A string array is initialized after the IPC is read, which is later on used in a memcmp. By debugging till the memcmp instruction, one can see that our input is calculated and stored in rcx, while the initialized string from the array is stored in rdx.

Using Frida, we can modify the pipeVar variable, then hook the memcmp variable to verify whether our input has matched the strings from the initialized array. Using the flag format CTFSG{ as prepender, the strings match and loopback, till our newline character, only when numTries is at value 6. This confirms that the expected number of tries is 6. (As for how our input characters are calculated, we can find cross references to our input characters and the pipeVar are used together)

In summary, the process flow is diagrammed as shown below.

The below code implements all the above calculations and bruteforces printable characters as input to match the above initialized string array.

Solve script:

Work From Home

Challenge file download: https://github.com/mcdulltii/coding/raw/master/CTFSG_RE/WFH/re

Challenge concept

Uses an image input to display ASCII art. Reads image dimensions to form a Blowfish cipher key to decrypt hash on runtime.

Description

I’ve given up hoping for my clique’s overseas trip to happen, but i guess this will suffice.

Solution

From static analysis, the module re has 4 important exports/function calls:

re::_::__init_function
re::main
core::ops::function::FnOnce::call_once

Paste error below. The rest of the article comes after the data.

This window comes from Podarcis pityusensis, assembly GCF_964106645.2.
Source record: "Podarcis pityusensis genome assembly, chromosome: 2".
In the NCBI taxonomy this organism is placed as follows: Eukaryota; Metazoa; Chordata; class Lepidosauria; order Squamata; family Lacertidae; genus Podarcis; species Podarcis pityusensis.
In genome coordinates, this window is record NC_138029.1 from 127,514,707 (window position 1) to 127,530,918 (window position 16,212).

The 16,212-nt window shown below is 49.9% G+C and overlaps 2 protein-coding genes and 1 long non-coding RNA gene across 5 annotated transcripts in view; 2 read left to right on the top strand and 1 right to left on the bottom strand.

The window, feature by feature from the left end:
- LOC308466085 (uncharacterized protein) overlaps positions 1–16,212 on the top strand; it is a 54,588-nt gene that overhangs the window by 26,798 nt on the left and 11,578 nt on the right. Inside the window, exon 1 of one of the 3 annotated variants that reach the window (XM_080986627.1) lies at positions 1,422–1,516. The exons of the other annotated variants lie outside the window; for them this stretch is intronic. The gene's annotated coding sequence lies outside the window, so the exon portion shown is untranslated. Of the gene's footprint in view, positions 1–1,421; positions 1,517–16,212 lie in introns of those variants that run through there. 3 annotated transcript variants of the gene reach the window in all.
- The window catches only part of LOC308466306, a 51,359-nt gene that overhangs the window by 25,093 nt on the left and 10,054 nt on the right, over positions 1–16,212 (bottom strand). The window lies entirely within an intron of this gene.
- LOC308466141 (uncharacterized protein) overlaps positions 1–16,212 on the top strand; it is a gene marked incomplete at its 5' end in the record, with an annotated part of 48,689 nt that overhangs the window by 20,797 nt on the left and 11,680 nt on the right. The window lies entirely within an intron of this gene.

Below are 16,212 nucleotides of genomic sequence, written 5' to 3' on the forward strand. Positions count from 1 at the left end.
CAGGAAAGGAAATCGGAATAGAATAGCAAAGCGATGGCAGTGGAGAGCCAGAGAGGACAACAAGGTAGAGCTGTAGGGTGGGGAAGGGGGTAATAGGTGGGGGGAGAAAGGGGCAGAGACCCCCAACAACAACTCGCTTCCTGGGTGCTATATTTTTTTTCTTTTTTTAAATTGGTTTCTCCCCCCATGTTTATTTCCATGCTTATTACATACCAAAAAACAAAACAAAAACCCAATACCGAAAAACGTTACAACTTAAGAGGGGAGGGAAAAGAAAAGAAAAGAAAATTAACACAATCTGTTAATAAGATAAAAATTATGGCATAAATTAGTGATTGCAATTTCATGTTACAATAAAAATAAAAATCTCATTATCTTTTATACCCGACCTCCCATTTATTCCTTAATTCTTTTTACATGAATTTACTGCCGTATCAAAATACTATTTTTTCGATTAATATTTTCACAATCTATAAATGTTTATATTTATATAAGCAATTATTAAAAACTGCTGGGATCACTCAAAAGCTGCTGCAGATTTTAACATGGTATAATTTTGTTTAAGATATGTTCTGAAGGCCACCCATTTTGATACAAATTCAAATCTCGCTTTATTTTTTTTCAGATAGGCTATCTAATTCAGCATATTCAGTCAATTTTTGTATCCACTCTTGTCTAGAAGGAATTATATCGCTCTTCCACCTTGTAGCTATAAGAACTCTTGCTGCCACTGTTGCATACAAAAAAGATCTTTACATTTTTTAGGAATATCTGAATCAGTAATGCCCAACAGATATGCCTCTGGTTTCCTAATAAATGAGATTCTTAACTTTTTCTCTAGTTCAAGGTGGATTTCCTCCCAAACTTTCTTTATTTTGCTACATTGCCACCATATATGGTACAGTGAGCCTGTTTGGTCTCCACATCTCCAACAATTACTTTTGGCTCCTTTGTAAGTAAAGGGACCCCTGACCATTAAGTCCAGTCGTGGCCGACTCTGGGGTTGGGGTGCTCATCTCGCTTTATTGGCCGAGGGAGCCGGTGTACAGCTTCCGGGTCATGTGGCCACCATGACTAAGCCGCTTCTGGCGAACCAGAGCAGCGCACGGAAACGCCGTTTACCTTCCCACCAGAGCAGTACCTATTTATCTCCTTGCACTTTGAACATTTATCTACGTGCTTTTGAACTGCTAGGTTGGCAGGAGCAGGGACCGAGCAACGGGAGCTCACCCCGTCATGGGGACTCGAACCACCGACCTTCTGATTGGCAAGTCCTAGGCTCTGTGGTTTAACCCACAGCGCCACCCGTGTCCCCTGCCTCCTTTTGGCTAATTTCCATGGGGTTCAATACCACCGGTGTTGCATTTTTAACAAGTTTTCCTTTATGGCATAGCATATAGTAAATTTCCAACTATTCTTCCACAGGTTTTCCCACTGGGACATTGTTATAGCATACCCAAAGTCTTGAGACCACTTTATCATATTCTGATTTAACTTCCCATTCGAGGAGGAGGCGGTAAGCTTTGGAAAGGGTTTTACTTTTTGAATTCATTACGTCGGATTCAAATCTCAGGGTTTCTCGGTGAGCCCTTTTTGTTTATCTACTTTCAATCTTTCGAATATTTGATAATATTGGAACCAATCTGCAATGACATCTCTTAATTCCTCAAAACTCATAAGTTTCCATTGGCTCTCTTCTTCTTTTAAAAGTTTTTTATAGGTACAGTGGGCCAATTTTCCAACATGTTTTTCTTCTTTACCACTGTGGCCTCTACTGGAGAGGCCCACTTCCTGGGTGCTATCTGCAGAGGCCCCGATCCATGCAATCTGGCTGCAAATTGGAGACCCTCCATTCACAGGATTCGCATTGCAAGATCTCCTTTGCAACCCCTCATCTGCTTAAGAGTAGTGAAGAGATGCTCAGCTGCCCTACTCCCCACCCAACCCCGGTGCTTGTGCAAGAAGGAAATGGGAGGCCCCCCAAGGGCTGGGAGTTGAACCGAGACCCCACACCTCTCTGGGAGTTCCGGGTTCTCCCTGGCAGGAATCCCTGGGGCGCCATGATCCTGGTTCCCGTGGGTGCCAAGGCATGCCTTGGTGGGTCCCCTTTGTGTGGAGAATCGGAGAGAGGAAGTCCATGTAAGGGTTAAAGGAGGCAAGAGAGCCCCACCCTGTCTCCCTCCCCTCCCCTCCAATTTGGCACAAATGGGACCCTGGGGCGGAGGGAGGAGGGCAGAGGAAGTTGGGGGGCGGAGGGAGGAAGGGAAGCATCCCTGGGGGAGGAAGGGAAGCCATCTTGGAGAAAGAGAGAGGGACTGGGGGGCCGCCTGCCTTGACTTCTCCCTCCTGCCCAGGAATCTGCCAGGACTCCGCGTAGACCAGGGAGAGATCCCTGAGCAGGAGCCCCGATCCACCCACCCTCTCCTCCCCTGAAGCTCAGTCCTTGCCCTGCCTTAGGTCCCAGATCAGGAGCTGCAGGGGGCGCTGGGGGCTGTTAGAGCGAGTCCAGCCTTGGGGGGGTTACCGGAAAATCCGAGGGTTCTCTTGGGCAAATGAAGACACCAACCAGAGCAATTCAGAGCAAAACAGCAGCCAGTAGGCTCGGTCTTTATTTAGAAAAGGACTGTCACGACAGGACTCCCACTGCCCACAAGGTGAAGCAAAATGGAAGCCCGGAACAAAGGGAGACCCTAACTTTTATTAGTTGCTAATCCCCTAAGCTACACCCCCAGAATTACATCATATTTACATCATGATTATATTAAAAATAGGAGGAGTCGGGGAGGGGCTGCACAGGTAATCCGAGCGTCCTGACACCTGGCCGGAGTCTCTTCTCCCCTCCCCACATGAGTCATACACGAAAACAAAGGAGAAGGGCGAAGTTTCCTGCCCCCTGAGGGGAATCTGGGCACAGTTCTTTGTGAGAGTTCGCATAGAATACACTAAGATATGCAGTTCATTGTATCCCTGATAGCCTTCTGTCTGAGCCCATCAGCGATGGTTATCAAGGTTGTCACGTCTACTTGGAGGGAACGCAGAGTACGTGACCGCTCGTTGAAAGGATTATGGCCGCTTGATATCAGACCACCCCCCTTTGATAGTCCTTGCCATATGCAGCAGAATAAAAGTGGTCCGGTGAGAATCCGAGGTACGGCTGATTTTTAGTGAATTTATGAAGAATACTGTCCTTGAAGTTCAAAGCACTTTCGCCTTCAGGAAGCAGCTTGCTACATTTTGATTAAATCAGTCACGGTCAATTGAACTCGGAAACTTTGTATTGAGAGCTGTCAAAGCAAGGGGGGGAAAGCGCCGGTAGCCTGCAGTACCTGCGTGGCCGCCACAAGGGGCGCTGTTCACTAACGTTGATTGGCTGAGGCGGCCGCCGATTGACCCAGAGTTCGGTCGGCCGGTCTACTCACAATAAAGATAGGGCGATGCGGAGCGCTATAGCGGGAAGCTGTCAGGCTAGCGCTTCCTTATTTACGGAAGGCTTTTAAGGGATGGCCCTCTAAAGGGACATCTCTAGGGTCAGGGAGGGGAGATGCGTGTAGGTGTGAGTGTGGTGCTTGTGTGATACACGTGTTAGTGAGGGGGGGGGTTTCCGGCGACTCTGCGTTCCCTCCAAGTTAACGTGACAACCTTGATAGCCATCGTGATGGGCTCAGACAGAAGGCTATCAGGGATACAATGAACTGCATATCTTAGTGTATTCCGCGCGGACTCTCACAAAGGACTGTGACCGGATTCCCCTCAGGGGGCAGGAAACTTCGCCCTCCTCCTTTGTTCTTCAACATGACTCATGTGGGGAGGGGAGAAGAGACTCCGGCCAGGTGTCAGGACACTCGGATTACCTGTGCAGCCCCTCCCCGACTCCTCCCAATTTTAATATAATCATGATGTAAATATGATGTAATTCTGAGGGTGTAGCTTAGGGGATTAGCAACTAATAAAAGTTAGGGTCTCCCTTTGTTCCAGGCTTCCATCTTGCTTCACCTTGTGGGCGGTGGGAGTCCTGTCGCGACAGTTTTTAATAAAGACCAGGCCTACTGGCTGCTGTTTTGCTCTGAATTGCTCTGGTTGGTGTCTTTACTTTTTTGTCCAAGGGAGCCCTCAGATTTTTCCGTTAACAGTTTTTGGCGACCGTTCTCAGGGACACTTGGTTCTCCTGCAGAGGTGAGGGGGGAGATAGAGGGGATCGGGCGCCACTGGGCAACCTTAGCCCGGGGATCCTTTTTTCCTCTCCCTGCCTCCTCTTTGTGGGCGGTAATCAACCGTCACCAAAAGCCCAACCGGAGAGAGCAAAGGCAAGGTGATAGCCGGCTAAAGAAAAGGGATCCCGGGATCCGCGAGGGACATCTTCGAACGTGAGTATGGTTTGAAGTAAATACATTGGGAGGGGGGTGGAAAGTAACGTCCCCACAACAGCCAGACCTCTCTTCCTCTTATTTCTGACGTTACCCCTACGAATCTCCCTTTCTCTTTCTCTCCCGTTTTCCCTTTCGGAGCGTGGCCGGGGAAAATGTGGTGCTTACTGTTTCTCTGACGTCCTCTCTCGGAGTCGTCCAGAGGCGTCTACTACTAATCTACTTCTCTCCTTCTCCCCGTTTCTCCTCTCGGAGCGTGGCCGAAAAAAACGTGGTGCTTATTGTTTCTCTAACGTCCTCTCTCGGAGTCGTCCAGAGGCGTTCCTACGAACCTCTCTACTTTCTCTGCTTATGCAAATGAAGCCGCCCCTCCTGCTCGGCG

re::decrypt

As shown above is the function call order.

This control flow can be found indirectly from start > _libc_csu_init and off_80635F0 thread offset, since not all of the above calls are found in re::main.

Process flow pseudocode:

GLOBAL_DIM = [0, 0]
# offset = .rodata:56038
HASH = "75b3dbc4753319e588298497c4b99e1ad639857cc748c91b"

# offset = .text:53D09
start > _libc_csu_init > re::_::__init_function:
# offset = .text:8CA5, .data.rel.ro:63608
new Thread(*core::ops::function::FnOnce::call_once)

start > re::main:
img = input(image_path)
width, height = img.dimensions
# offset = .text:7F55, .text:80B0
width_new, height_new = resize(img) where width < 120 and height < 120
GLOBAL_DIM = [width_new, height_new]

core::ops::function::FnOnce::call_once:
# offset = .text:5BBC
key = mangle(GLOBAL_DIM)
while (1) {
# offset = .text:5CD3
re::decrypt(key, HASH)
}

As stated above are the base offsets of the disassembly which give hints towards the above pseudocode.

Below are two methods to solve the challenge, where one may require more debugging and correlation.

  1. Bruteforce by varying image input
  • Vary the dimensions of a preset image
  • Run the binary on the varied size images
  • Filter for outputs with flag format

2. Bruteforce by varying string injection and implementing loopback

  • Intercept re::decrypt function call with Frida
  • Inject key string with our own bruteforce key string
  • Filter for outputs with flag format
  • Decrypted string can be retrieved from stdio::_print function call (need not be the flag as there are multiple false positives)
  • Loopback to re::decrypt function call if flag not found
  • Loopback can be checked using OsString::into_string return code on decrypted string

Incorrect key string:

Correct key string: (need not be the flag key as there are multiple false positives)

Ensure thread scheduling is locked when debugging to prevent early exits!

Since the key string (which can be found by debugging till .text:5BBC), for any image input given, is always length of 4 and as [0-9]{4}, the key is bruteforce-able.

Solve script:

Conclusion

Hopefully these write-ups give some insight and closure to those who participated in the CTFSGCTF this year. Any comments and feedback is highly appreciated!

See you next time~